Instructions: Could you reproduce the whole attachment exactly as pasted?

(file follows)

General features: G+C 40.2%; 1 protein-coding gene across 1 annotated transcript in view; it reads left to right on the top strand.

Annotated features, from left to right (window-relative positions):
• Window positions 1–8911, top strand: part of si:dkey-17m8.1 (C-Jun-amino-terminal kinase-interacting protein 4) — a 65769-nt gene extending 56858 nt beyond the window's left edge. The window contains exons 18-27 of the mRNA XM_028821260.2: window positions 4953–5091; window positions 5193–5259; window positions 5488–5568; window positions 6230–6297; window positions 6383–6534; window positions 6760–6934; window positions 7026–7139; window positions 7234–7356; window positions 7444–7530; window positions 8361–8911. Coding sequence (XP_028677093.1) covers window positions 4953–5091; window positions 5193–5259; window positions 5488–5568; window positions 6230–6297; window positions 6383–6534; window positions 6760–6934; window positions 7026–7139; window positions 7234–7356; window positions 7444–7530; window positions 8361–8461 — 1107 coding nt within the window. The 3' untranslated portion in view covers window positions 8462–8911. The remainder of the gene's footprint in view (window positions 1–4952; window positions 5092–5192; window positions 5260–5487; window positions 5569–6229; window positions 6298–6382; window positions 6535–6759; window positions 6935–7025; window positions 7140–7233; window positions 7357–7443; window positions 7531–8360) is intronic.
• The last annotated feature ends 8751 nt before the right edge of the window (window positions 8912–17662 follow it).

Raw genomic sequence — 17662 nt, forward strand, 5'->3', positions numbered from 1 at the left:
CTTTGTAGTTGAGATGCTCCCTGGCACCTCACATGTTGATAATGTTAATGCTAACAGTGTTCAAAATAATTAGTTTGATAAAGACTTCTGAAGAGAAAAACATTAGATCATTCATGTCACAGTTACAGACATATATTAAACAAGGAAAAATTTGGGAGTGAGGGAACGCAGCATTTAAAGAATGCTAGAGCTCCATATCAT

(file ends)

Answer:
General features: G+C 40.2%; 1 protein-coding gene across 1 annotated transcript in view; it reads left to right on the top strand.

Annotated features, from left to right (window-relative positions):
• Window positions 1–8911, top strand: part of si:dkey-17m8.1 (C-Jun-amino-terminal kinase-interacting protein 4) — a 65769-nt gene extending 56858 nt beyond the window's left edge. The window contains exons 18-27 of the mRNA XM_028821260.2: window positions 4953–5091; window positions 5193–5259; window positions 5488–5568; window positions 6230–6297; window positions 6383–6534; window positions 6760–6934; window positions 7026–7139; window positions 7234–7356; window positions 7444–7530; window positions 8361–8911. Coding sequence (XP_028677093.1) covers window positions 4953–5091; window positions 5193–5259; window positions 5488–5568; window positions 6230–6297; window positions 6383–6534; window positions 6760–6934; window positions 7026–7139; window positions 7234–7356; window positions 7444–7530; window positions 8361–8461 — 1107 coding nt within the window. The 3' untranslated portion in view covers window positions 8462–8911. The remainder of the gene's footprint in view (window positions 1–4952; window positions 5092–5192; window positions 5260–5487; window positions 5569–6229; window positions 6298–6382; window positions 6535–6759; window positions 6935–7025; window positions 7140–7233; window positions 7357–7443; window positions 7531–8360) is intronic.
• The last annotated feature ends 8751 nt before the right edge of the window (window positions 8912–17662 follow it).

Raw genomic sequence — 17662 nt, forward strand, 5'->3', positions numbered from 1 at the left:
CTTTGTAGTTGAGATGCTCCCTGGCACCTCACATGTTGATAATGTTAATGCTAACAGTGTTCAAAATAATTAGTTTGATAAAGACTTCTGAAGAGAAAAACATTAGATCATTCATGTCACAGTTACAGACATATATTAAACAAGGAAAAATTTGGGAGTGAGGGAACGCAGCATTTAAAGAATGCTAGAGCTCCATATCAT